Nickel added to SDPC meal prices

By Nicole Daughhetee

Courier Staff

COUNTY — The School District of Pickens County’s student nutrition services (SNS) was on the hot seat for much of Monday night’s board of trustees meeting.

District SNS director Sally Nicholson presented the board with a request to increase student meal prices for the 2013-2014 school year and presented the SNS general fund budget, which is separate from the SDPC general fund budget, for approval.

Nicholson explained to trustees that per Federal regulations from the USDA, school districts that charge less than $2.59 for lunches must either increase their meal prices using the weighted average formula provided by the USDA or add non-Federal funds to the student nutrition services program.

“For South Carolina, the non-federal funds would come from the general fund budget in the amount of $37,578.78,” said Nicholson. “The second option is to raise meal prices by a nickel.”

By 2015, SNS is required to have meal prices that match the current $2.59 per meal regulation. Trustee Jim Shelton expressed his concern that a nickel increase is not going terribly far to bridge that gap or come into compliance with the USDA standards for pricing.

With the $0.05 increase, elementary students would pay $1.20 for breakfast and $1.80 for lunch; and middle and high school students would pay $1.20 for breakfast and $2.05 for lunch. Reduced priced meals would remain at $.40 per meal.

Nicholson’s presentation to the board comes on the heels of an adult survey of school cafeterias conducted at Liberty, Clemson, Hagood and Ambler Elementary schools as well as Gettys Middle and Pickens High schools.

According to those survey results, adults were pleased with customer service and atmosphere in the school cafeterias but were less than satisfied in the areas of quality, taste, quantity and choices.

Trustee Alex Saitta asked why SNS doesn’t conduct a survey to find out why people are not eating in the cafeterias. He also expressed concern that in an attempt to be more economically efficient, SNS is declining in the quality of food it serves.

“When I look at these survey results, I’m not impressed at all. When you look at how people rate satisfaction with the food, the results seem to be worse than last year,” said Saitta. “My concern is the same as it was last year. You are getting a windfall in higher prices. I want to see that money actually earmarked and spent on a program to improve the quality of food.”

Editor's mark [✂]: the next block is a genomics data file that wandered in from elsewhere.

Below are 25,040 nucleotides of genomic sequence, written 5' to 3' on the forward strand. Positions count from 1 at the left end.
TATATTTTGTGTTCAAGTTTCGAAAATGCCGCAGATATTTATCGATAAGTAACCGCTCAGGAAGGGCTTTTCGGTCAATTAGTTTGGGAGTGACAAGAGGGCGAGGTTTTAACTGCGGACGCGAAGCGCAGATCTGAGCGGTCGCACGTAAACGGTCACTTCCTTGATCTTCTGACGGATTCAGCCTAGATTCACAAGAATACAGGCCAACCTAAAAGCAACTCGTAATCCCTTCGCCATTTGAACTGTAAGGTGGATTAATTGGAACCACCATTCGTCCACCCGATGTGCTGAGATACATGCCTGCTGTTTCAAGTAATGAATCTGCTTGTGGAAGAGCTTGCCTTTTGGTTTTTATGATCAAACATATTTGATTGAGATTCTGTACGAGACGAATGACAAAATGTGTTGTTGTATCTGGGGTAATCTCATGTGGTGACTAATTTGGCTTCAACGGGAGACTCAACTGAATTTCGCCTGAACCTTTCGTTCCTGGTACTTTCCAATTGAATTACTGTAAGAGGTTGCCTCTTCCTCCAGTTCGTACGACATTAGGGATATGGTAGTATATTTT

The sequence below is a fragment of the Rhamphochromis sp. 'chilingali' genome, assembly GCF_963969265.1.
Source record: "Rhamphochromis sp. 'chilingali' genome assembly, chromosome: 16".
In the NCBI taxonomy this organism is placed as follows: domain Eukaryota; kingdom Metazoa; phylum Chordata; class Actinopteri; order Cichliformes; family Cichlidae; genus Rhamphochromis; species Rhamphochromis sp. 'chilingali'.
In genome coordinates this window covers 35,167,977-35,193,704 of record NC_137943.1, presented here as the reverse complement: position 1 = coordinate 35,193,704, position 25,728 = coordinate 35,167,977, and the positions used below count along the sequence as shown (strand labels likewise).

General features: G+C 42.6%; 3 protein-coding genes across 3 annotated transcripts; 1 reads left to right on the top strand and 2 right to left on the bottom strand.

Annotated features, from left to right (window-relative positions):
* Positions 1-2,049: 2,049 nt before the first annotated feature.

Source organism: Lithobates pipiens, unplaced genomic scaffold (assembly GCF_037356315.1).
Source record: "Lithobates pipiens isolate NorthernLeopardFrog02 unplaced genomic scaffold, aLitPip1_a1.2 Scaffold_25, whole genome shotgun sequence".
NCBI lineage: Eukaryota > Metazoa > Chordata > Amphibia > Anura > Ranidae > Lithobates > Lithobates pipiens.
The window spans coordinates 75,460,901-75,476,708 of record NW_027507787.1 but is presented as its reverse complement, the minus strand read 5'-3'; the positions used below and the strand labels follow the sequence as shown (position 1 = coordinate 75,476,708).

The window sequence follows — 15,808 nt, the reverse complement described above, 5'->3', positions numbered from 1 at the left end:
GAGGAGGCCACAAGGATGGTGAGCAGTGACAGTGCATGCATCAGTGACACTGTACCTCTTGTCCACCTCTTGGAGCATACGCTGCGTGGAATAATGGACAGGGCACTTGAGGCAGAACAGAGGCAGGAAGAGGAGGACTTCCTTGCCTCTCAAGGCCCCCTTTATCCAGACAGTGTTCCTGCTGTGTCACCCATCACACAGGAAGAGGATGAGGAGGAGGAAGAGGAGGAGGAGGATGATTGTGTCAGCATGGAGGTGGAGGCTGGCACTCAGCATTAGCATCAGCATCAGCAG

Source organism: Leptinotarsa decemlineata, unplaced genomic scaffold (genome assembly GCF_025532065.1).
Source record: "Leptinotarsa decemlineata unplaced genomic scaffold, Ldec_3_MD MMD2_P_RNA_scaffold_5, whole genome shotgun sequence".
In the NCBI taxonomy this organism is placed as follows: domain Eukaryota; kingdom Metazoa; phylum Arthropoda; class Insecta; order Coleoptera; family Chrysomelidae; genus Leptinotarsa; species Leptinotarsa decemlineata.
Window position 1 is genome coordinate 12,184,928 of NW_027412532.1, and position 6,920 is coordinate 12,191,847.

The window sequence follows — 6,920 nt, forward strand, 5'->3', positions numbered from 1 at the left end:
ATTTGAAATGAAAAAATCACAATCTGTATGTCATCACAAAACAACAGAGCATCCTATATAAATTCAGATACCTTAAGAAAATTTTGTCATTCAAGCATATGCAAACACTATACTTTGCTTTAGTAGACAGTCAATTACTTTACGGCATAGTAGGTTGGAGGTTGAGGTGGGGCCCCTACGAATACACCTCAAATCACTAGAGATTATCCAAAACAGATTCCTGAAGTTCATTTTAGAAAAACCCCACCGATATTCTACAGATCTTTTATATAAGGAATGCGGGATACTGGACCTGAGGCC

Nicholson explained that SNS has made a great deal of quality changes in its menus, which include eliminating processed foods and preparing more meals from scratch, offering a greater assortment of fresh fruits and vegetables, and following USDA guidelines to provide meals with greater nutritional and quality standards.

“We are processing higher quality items,” said Jenaffer Pitt, one of Nicholson’s SNS team members. “We do have a stigma of being a cafeteria, and a lot of adults won’t eat in the cafeteria because it is a cafeteria. The students follow suit. For years and years and years the cafeteria is the place you don’t want to eat.”

Board chair Judy Edwards pointed out that if the board did not vote to increase meal prices, funding would have to be removed from the general fund to subsidize the SNS budget per USDA and Federal government guidelines.

Saitta said he would not support the nickel increase in meal prices unless SNS created a new, separate mini budget devoted solely to the purpose of improving the quality of food — the areas of quality, taste, quantity and choices.

“Two years ago this department was bleeding, and the general fund subsidized it. It has become more efficient, but this move toward efficiency has gone too far,” said Saitta. “This fund balance is growing. There is this move to cut quality to make money. They need to address more effectively the quality of the food. Take the windfall and create a mini budget that says this money is going to be set aside to improve quality.”

SDPC board members voted unanimously to approve the $0.05 meal price increase, with the amended stipulation that Nicholson create a new food quality improvement budget. As such, approval of the current SNS budget for the 2013-2014 academic year failed in a 3-2 vote.